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IRS Issues Cost of Living Updates for 2015

IRS Issues Cost of Living Updates for 2015

As taxpayers prepare for the upcoming new year, the Internal Revenue Service (“IRS”) has issued its annual cost of living updates. These amounts affect all taxpayers, from business to individual filers, and range from pension plan limits to individual exemption and standard deduction amounts. The items noted below are some of the more significant adjusted figures for the 2015 tax year. While a number of items have been adjusted by the IRS for the cost of living, it is important to note that some items have remained the same.

What has Changed?

  • Under the small business healthcare tax credit, the maximum credit is phased out based on the employer’s number of full-time equivalent employees in excess of ten and the employer’s average annual wages in excess of $25,800 for tax year 2015, up from $25,400 for 2014.
  • The maximum earnings subject to the Social Security component of the FICA tax will increase to $118,500 in 2015 from $117,000 in 2014.
  • The annual dollar limit on employee contributions to employer-sponsored healthcare flexible spending arrangements (FSA) will be $2,550; an increase of $50 from the 2014 amount.
  • The elective deferral (contribution) limit for employees who participate in Internal Revenue Code (“IRC”) §401(k), §403(b), most §457 plans, and the federal government’s Thrift Savings plan is increased from $17,500 to $18,000.
  • The catch-up contribution limit for employees aged 50 and over who participate in IRC §401(k), §403(b), most §457 plans, and the federal government’s Thrift Savings Plan is increased from $5,500 to $6,000.
  • The limitation for defined contribution plans under IRC §415(c)(1)(A) is increased in 2015 from $52,000 to $53,000.
  • The limitation under IRC §408(p)(2)(E) regarding SIMPLE retirement accounts is increased from $12,000 to $12,500.
  • The standard mileage rates for the use of a car, van, pickup or panel truck will be 57.5 cents per mile for business miles driven. The standard mileage rate will be 23 cents per mile driven for medical or moving purposes.
  • The tax rate of 39.6% affects married taxpayers filing a joint return whose income exceeds $464,850 and single taxpayers whose income exceeds $413,200.
  • The limitation for itemized deductions to be claimed on tax year 2015 returns of married taxpayers filing a joint return begins with income of $309,900 or more (single taxpayers begins with income of $258,250 or more).
  • The personal exemption for tax year 2015 increases to $4,000, up from the exemption amount of $3,950. The exemption phase-out begins with income of $309,900 or more for married taxpayers filing a joint return (single taxpayers begins with income of $258,250 or more).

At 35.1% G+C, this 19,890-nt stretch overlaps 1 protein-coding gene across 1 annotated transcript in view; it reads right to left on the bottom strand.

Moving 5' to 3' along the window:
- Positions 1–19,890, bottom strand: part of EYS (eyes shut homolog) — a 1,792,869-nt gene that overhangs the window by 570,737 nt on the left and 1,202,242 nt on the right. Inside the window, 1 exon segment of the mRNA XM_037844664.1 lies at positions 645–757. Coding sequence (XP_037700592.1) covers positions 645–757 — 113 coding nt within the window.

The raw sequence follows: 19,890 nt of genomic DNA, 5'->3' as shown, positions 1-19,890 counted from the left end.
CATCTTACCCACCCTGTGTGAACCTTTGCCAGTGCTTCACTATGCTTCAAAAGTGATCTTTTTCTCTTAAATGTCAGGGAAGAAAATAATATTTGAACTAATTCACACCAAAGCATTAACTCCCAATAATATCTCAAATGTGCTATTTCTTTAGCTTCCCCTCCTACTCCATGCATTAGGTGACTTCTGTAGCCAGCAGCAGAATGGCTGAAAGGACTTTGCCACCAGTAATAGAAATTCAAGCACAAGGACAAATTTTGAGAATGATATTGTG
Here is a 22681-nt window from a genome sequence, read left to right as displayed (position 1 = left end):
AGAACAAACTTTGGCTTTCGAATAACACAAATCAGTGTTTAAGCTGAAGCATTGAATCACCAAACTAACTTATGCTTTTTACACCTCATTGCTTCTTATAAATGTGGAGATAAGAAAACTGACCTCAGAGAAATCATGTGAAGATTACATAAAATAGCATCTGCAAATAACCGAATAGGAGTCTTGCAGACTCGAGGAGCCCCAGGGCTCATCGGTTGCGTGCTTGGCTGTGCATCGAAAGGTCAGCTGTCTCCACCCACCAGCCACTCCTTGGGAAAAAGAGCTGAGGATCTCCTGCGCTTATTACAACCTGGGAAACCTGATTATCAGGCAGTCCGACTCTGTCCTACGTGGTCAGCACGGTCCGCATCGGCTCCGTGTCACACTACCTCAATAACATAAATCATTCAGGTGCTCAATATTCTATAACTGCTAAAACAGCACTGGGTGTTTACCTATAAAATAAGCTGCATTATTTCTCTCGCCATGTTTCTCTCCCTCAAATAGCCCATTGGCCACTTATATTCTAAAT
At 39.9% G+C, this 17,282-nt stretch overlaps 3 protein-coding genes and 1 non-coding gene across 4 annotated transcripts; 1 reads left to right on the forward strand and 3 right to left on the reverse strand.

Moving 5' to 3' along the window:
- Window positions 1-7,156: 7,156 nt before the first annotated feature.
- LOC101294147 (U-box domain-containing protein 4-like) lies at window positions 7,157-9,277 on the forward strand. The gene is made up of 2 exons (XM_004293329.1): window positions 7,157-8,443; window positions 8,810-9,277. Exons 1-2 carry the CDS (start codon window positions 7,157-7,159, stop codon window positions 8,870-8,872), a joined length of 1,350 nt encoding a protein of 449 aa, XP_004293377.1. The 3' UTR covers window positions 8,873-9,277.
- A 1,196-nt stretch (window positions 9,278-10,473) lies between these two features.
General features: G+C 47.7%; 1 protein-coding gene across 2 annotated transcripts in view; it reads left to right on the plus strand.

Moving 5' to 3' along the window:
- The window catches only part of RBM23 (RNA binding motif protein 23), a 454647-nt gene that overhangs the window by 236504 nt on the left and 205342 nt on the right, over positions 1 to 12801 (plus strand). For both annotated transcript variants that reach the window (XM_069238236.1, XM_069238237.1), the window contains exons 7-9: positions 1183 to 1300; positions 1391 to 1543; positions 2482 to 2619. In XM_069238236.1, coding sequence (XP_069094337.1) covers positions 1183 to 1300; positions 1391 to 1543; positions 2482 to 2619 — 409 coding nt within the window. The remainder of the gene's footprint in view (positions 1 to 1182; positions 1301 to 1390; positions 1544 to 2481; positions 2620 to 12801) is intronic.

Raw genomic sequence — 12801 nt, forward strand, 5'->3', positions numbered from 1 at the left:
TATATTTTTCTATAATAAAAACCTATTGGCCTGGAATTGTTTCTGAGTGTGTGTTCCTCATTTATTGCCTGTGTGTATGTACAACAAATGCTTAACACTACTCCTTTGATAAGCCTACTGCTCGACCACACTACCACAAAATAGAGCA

What has not Changed?

  • The limit on annual contributions to an Individual Retirement Arrangement (IRA) remains unchanged at $5,500. The additional catch-up contribution limit for individuals aged 50 and over is not subject to an annual cost-of-living adjustment and remains at $1,000.
  • Effective January 1, 2015, the limitation on the annual benefit under a defined benefit plan under IRC §415(b)(1)(A) remains unchanged at $210,000.
  • The annual exclusion for gifts remains at $14,000 for 2015.
  • Qualified transportation benefits remain unchanged after increasing in 2014. Employees will still be able to exclude up to $250 per month for qualified parking expenses and up to $130 a month for the combined value of transit passes and transportation in a commuter highway vehicle.

For a complete list of 2015 inflation adjusted and other important tax figures and items including, but not limited to, updated 2015 tax tables, personal exemptions, alternative minimum tax exemptions and adoption credit exclusions, please refer to Revenue Procedure 2014-61 which can be accessed at http://www.irs.gov/pub/irs-drop/rp-14-61.pdf.

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The information contained herein is not necessarily all inclusive, does not constitute legal or any other advice, and should not be relied upon without first consulting with appropriate qualified professionals for your individual facts and circumstances.

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Kiplinger's Personal Finance

I read a lot of finance publications. Those for professionals provide pretty sophisticated analyses while those for the general public have short articles with single points that are easy to absorb. The July 2019 issue of Kiplinger's Personal Finance is a gem and I wanted to share some of that issue with you.

Jun 19, 2019

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